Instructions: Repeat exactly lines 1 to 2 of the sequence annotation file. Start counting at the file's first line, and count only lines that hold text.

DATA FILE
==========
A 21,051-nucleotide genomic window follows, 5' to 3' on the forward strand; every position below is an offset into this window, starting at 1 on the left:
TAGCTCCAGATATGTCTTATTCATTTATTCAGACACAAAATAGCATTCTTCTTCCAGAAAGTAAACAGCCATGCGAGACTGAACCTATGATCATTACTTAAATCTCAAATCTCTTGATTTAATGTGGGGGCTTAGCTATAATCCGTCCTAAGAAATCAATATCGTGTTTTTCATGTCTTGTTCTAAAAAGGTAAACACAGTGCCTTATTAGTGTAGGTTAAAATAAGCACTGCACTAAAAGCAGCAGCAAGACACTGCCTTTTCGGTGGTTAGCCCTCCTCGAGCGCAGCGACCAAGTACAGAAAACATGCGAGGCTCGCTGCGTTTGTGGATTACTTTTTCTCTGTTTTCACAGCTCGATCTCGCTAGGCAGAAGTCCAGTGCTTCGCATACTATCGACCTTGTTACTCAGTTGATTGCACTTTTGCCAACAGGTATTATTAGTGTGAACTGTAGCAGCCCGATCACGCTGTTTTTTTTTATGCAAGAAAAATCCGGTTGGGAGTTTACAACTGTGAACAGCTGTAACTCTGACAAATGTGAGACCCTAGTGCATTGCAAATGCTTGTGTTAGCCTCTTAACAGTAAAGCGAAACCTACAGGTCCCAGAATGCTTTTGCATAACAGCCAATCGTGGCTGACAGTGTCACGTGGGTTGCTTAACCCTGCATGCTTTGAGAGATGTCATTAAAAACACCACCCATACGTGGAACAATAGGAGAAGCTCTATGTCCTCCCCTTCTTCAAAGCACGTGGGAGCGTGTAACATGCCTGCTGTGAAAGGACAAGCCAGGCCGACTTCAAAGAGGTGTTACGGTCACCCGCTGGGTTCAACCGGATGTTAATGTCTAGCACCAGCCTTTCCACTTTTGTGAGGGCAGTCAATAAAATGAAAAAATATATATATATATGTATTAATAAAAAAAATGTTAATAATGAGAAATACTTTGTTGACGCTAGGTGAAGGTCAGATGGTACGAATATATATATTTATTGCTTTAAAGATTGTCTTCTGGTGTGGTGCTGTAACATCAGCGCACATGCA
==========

A 21,051-nucleotide genomic window follows, 5' to 3' on the forward strand; every position below is an offset into this window, starting at 1 on the left:
TAGCTCCAGATATGTCTTATTCATTTATTCAGACACAAAATAGCATTCTTCTTCCAGAAAGTAAACAGCCATGCGAGACTGAACCTATGATCATTACTTAAATCTCAAATCTCTTGATTTAATGTGGGGGCTTAGCTATAATCCGTCCTAAGAAATCAATATCGTGTTTTTCATGTCTTGTTCTAAAAAGGTAAACACAGTGCCTTATTAGTGTAGGTTAAAATAAGCACTGCACTAAAAGCAGCAGCAAGACACTGCCTTTTCGGTGGTTAGCCCTCCTCGAGCGCAGCGACCAAGTACAGAAAACATGCGAGGCTCGCTGCGTTTGTGGATTACTTTTTCTCTGTTTTCACAGCTCGATCTCGCTAGGCAGAAGTCCAGTGCTTCGCATACTATCGACCTTGTTACTCAGTTGATTGCACTTTTGCCAACAGGTATTATTAGTGTGAACTGTAGCAGCCCGATCACGCTGTTTTTTTTTATGCAAGAAAAATCCGGTTGGGAGTTTACAACTGTGAACAGCTGTAACTCTGACAAATGTGAGACCCTAGTGCATTGCAAATGCTTGTGTTAGCCTCTTAACAGTAAAGCGAAACCTACAGGTCCCAGAATGCTTTTGCATAACAGCCAATCGTGGCTGACAGTGTCACGTGGGTTGCTTAACCCTGCATGCTTTGAGAGATGTCATTAAAAACACCACCCATACGTGGAACAATAGGAGAAGCTCTATGTCCTCCCCTTCTTCAAAGCACGTGGGAGCGTGTAACATGCCTGCTGTGAAAGGACAAGCCAGGCCGACTTCAAAGAGGTGTTACGGTCACCCGCTGGGTTCAACCGGATGTTAATGTCTAGCACCAGCCTTTCCACTTTTGTGAGGGCAGTCAATAAAATGAAAAAATATATATATATATGTATTAATAAAAAAAATGTTAATAATGAGAAATACTTTGTTGACGCTAGGTGAAGGTCAGATGGTACGAATATATATATTTATTGCTTTAAAGATTGTCTTCTGGTGTGGTGCTGTAACATCAGCGCACATGCA